Kuwait:A number of owners of domestic workers recruitment offices staged a sit-in on 25 October in front of the Ministry of Health building, requesting the restarting of recruitment and to obtain entry visas for domestic workers as 420 offices are incurring losses, which amounted to about KD7 million dinars since the beginning of the coronavirus crisis, due to the suspension of recruitment, Al Qabas daily reported. This would also fulfill the requests of despairing Kuwaiti families.
Munir Al-Osaimi, the owner of one of the offices, presented details to the daily regarding the losses of each office separately, which reach KD2,000 dinars per month, and includes rents, salaries of employees, car installments, foodstuffs for housing and miscellaneous items. The number of domestic workers’ offices is about 420 offices. Depending on what Al-Osaimi says, calculating the total losses amounts to KD840,000 per month, with a total of KD6,720 million dinars in losses since the beginning of the crisis.
Al-Osaimi states that the sit-in aims to deliver the offices’ demands to open entry visas for domestic workers, before resorting to the judiciary, especially after the offices incurred many financial losses.
He pointed out that a number of Kuwaiti families are suffering problems due to halting recruitment, including being forced to turn to the abundance of illegal domestic workers who are in violation of the residency and labor law, and they are forced to fork over huge sums of money as a consequence of the rise in prices in the black market.
The demands of the protesters, according to Al-Osaimi, are to restart entry visas for domestic workers and facilitate their return to the country in accordance with the necessary health requirements, in addition to meeting with the health committee concerned with the pandemic, for coordination towards formulating a health plan for domestic workers.
Pointing out other losses suffered by Kuwait Airways and others as a result of suspending the entry of workers, Al-Osaimi said that office owners are now facing demands from property owners to pay their rents, or resort to the judiciary, and families are in dire need of domestic workers. He hoped that the health authorities understand their demands, and allow for the workers to come, albeit gradually.
Mubarak Sharar asserts that office owners receive many calls every day regarding when workers from abroad will arrive in Kuwait, but are unable to provide an answer, but rather it falls on the Ministry of Health. He stresses the need to take into account the interests of more than 420 offices and thousands of Kuwaiti families, as there are few coronavirus infections among workers, given that they are present almost all day in citizens’ homes. Proffering a solution, Sharar states that if the door to entry is opened for workers, it is possible to allocate special places for quarantine for a period of two weeks, determined by the health authorities.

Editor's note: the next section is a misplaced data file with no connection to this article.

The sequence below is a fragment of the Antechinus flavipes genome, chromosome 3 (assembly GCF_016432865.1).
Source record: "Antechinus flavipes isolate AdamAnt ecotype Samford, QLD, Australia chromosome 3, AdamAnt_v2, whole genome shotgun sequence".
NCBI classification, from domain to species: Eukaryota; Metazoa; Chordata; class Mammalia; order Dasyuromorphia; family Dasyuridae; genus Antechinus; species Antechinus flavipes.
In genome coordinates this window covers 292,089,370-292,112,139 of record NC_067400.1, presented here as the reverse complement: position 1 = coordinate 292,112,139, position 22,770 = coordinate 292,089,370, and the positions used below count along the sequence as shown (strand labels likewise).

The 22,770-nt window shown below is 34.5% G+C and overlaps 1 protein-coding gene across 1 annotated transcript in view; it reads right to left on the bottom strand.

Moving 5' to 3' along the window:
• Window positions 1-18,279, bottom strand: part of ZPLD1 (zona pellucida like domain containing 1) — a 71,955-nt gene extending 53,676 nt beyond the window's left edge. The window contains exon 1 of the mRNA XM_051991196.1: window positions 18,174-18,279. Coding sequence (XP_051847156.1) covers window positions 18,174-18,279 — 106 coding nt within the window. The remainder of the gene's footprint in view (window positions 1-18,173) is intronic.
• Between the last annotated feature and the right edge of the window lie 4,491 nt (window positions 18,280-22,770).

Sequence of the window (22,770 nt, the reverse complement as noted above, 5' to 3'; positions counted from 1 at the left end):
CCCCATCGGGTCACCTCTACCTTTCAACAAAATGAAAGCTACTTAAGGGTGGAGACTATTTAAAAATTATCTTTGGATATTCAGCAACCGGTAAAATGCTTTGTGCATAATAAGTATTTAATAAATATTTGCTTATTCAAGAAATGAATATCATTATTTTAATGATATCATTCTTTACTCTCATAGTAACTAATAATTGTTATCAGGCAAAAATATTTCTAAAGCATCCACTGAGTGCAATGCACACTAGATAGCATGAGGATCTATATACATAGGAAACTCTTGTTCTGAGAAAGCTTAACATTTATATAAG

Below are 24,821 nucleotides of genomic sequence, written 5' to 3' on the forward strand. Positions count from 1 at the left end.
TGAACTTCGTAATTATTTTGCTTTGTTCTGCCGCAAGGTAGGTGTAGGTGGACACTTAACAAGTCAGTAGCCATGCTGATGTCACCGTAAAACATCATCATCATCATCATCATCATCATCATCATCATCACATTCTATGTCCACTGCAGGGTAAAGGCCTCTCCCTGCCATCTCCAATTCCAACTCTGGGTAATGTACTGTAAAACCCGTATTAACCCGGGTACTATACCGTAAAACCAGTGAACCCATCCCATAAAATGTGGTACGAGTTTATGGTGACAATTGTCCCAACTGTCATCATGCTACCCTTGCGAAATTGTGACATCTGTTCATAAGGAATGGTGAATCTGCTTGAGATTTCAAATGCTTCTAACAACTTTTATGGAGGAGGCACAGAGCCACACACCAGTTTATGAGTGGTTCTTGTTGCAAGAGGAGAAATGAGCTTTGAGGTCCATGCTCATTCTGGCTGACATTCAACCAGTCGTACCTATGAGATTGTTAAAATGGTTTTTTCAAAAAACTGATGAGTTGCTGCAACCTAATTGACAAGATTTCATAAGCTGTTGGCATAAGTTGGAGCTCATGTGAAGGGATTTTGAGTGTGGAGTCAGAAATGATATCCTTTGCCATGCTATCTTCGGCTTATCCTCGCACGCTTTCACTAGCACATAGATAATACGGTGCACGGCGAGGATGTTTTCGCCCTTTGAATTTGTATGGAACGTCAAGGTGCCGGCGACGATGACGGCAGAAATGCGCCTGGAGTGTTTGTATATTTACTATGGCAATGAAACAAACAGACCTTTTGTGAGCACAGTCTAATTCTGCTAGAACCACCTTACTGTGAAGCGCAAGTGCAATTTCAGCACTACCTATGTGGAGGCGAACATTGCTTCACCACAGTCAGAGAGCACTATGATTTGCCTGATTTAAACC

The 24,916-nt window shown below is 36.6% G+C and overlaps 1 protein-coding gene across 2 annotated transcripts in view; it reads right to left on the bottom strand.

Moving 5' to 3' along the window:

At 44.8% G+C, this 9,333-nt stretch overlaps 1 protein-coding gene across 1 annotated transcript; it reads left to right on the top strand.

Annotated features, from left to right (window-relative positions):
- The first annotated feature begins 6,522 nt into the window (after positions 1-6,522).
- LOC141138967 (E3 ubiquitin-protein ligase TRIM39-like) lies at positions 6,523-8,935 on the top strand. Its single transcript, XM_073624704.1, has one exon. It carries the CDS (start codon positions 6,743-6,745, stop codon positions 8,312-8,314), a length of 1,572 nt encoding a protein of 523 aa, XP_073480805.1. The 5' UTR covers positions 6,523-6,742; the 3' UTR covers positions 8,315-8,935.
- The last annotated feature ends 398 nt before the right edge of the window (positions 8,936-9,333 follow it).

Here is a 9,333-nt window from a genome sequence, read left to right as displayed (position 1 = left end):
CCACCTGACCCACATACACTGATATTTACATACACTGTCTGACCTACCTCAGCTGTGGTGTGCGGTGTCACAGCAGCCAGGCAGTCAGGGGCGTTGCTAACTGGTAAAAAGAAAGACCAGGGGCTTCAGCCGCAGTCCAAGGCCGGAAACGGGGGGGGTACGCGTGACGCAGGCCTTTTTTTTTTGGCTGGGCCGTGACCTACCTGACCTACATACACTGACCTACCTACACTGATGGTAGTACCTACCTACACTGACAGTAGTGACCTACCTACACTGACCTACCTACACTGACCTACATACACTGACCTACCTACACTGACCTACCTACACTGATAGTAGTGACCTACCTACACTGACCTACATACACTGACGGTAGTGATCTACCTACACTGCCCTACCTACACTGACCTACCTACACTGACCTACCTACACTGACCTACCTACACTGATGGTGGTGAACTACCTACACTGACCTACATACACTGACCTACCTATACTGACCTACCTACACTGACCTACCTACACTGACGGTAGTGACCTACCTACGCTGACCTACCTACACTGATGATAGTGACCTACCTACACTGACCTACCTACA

Continuing, he underlines that the owners of offices, Kuwait Airways and the commercial sector have been greatly affected by the coronavirus crisis and the suspension of entry visas.
Pointing out that some Gulf countries have already permitted entry of domestic workers, Office owners also emphasize the need to find alternative solutions to recruiting domestic workers, especially since the coronavirus crisis may extend for a long time, and therefore the country must adapt to the situation, according to health requirements and a gradual return to stages to normal life.
The suspension of entry visas for domestic workers, according to the protesters, has raised the prices of illegal domestic workers, who are in violation of labor law, pointing out that the salaries of some of them reach KD400 dinars, which is a high rate, compared to their salaries in the offices.
The speakers pointed out that there is a large segment of the elderly, people with special needs, and children affected by the suspension of entry visas of domestic workers, especially as some of the domestic workers currently employed are nearing the end of contracts, which may prompt a stronger dependence on more illegal domestic workers in the event that the entry visas are not permitted.